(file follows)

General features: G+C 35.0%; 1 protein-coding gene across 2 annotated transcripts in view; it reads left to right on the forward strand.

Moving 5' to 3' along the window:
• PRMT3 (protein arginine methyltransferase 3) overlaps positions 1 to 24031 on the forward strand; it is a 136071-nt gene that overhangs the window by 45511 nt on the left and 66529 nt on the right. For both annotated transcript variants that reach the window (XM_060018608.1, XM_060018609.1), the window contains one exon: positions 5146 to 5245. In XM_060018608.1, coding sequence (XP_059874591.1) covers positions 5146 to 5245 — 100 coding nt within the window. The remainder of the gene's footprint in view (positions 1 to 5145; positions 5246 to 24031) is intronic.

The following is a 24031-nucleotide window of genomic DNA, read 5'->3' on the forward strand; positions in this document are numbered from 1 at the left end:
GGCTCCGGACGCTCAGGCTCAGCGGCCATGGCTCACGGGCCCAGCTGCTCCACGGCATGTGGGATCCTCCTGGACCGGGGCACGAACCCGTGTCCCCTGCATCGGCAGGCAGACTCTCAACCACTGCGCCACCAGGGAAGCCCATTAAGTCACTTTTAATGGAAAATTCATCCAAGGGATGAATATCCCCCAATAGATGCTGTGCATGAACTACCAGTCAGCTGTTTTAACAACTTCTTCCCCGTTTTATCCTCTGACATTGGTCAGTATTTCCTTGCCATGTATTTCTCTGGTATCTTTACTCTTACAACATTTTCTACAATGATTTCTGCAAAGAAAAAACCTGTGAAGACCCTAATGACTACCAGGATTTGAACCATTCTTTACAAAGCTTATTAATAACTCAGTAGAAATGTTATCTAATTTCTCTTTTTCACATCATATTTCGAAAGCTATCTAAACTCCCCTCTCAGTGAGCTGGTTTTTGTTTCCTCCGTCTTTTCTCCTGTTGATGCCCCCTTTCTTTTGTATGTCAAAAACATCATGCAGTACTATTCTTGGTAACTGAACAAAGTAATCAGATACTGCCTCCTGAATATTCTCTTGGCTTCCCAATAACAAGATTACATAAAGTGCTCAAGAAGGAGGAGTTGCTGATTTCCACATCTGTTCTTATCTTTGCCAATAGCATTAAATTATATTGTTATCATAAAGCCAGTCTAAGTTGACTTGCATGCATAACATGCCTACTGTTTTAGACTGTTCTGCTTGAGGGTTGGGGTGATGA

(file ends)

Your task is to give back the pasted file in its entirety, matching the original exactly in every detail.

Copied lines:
General features: G+C 35.0%; 1 protein-coding gene across 2 annotated transcripts in view; it reads left to right on the forward strand.

Moving 5' to 3' along the window:
• PRMT3 (protein arginine methyltransferase 3) overlaps positions 1 to 24031 on the forward strand; it is a 136071-nt gene that overhangs the window by 45511 nt on the left and 66529 nt on the right. For both annotated transcript variants that reach the window (XM_060018608.1, XM_060018609.1), the window contains one exon: positions 5146 to 5245. In XM_060018608.1, coding sequence (XP_059874591.1) covers positions 5146 to 5245 — 100 coding nt within the window. The remainder of the gene's footprint in view (positions 1 to 5145; positions 5246 to 24031) is intronic.

The following is a 24031-nucleotide window of genomic DNA, read 5'->3' on the forward strand; positions in this document are numbered from 1 at the left end:
GGCTCCGGACGCTCAGGCTCAGCGGCCATGGCTCACGGGCCCAGCTGCTCCACGGCATGTGGGATCCTCCTGGACCGGGGCACGAACCCGTGTCCCCTGCATCGGCAGGCAGACTCTCAACCACTGCGCCACCAGGGAAGCCCATTAAGTCACTTTTAATGGAAAATTCATCCAAGGGATGAATATCCCCCAATAGATGCTGTGCATGAACTACCAGTCAGCTGTTTTAACAACTTCTTCCCCGTTTTATCCTCTGACATTGGTCAGTATTTCCTTGCCATGTATTTCTCTGGTATCTTTACTCTTACAACATTTTCTACAATGATTTCTGCAAAGAAAAAACCTGTGAAGACCCTAATGACTACCAGGATTTGAACCATTCTTTACAAAGCTTATTAATAACTCAGTAGAAATGTTATCTAATTTCTCTTTTTCACATCATATTTCGAAAGCTATCTAAACTCCCCTCTCAGTGAGCTGGTTTTTGTTTCCTCCGTCTTTTCTCCTGTTGATGCCCCCTTTCTTTTGTATGTCAAAAACATCATGCAGTACTATTCTTGGTAACTGAACAAAGTAATCAGATACTGCCTCCTGAATATTCTCTTGGCTTCCCAATAACAAGATTACATAAAGTGCTCAAGAAGGAGGAGTTGCTGATTTCCACATCTGTTCTTATCTTTGCCAATAGCATTAAATTATATTGTTATCATAAAGCCAGTCTAAGTTGACTTGCATGCATAACATGCCTACTGTTTTAGACTGTTCTGCTTGAGGGTTGGGGTGATGA